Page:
Photochemistry and Photophysics of Coordination Compounds: Platinum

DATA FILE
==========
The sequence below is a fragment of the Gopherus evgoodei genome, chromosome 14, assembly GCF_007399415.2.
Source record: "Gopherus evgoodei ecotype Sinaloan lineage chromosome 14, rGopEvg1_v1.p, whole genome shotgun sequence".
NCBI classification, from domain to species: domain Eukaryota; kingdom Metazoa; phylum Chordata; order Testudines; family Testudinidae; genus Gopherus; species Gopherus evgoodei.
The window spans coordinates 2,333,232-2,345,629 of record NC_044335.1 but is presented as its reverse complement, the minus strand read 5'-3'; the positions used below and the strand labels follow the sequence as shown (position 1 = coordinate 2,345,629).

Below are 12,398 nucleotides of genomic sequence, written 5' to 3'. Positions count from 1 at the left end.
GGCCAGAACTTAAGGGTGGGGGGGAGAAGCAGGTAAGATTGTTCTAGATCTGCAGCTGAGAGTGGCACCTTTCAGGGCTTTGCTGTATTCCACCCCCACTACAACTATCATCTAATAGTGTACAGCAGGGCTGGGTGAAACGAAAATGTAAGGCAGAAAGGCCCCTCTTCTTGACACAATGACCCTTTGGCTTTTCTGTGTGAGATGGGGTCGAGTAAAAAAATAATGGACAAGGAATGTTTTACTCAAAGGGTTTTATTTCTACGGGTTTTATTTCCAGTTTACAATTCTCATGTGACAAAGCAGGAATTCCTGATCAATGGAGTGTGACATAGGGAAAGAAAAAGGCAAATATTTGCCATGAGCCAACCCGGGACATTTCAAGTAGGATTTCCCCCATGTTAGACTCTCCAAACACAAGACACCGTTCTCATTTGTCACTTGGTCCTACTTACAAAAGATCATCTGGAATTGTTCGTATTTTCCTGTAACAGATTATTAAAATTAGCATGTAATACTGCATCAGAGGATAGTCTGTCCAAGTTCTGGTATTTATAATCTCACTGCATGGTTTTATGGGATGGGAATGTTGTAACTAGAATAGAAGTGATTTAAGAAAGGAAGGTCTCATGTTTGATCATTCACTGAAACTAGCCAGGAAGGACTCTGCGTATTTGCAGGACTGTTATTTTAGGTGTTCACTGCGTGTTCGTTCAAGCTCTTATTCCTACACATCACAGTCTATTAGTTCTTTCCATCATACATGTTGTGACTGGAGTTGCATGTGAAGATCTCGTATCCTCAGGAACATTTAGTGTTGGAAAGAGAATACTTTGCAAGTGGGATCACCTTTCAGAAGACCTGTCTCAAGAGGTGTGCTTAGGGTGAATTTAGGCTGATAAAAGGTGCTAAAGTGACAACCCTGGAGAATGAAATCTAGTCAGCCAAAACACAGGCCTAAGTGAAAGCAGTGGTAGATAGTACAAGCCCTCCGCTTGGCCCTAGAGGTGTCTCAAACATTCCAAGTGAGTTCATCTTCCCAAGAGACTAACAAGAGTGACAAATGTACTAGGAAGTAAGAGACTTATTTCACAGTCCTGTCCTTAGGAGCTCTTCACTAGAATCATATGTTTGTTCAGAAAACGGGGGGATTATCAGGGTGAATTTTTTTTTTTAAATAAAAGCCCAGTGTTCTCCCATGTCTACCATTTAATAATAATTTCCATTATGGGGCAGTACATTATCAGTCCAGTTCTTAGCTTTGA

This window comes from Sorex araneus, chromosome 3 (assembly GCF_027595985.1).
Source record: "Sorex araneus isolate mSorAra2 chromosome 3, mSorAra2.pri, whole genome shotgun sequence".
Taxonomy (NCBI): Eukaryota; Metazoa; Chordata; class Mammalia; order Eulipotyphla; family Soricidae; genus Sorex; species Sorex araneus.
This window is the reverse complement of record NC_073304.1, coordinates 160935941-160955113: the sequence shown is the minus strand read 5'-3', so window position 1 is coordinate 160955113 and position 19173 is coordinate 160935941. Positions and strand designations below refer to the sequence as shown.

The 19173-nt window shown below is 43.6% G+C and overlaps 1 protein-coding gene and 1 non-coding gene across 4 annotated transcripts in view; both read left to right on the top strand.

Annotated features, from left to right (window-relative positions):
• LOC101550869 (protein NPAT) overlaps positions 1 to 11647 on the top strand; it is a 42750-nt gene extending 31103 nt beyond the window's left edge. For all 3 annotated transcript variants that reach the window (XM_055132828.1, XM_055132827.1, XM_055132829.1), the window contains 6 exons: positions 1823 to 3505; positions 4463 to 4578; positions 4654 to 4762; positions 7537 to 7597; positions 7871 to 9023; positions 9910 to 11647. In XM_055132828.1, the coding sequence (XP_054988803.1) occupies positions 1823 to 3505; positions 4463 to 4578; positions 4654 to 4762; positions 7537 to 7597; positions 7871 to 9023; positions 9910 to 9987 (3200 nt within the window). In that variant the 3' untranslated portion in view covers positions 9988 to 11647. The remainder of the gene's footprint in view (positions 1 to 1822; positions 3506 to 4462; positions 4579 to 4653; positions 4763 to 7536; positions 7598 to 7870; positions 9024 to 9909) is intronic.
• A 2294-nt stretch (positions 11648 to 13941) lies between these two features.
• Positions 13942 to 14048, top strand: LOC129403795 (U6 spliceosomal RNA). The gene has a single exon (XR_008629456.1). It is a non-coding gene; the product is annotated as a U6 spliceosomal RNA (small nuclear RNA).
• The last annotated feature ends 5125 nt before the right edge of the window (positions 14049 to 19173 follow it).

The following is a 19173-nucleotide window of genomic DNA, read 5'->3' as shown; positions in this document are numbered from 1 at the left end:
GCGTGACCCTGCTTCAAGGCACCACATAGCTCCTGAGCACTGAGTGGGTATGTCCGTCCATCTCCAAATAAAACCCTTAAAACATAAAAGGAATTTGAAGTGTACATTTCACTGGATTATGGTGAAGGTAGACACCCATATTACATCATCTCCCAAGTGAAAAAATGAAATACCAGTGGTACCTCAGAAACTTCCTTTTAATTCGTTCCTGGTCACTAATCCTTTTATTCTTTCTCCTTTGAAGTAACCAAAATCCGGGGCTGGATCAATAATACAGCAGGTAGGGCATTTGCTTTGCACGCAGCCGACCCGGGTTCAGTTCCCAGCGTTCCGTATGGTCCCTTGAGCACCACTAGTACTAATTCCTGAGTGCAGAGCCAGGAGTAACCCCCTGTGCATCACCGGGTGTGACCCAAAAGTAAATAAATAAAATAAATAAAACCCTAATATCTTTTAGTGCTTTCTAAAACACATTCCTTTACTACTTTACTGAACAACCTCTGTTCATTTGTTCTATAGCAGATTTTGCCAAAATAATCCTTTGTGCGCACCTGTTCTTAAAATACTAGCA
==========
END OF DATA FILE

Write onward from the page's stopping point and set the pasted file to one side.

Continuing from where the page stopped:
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This chapter provides an overview of the luminescence properties of platinum(II) complexes, exploring how the excited states involved in emission are influenced by the ligands around the metal ion. The square planar nature of d8 Pt(II) complexes has many implications, leading to properties and applications that are not open to d6 complexes. For example, axial intermolecular interactions can lead to new excited states not present in the isolated molecules. This review focuses on complexes containing one or more chelating ligands, of which at least one contains a heterocyclic ring such as pyridine. Thus, we explore the properties of a range of bipyridyl (bpy) and terpyridyl (tpy) complexes, and how they are influenced by the identity of the other ligands that complete the coordination sphere of the Pt(II) ion, such as halide, cyanide, thiolates and acetylides. We consider the sometimes dramatic influence of substituents in the bpy/tpy ligands in producing other excited states that may be much more intensely emissive than those of the parent complexes. The influence of cyclometallation on excited states is discussed, and how it can lead to highly emissive complexes: a range of cyclometallated systems are reviewed, with bidentate and terdentate ligands incorporating one or more metal–carbon bonds. Contemporary applications in areas such as sensors, photoinduced electron transfer, and organic light-emitting devices are highlighted.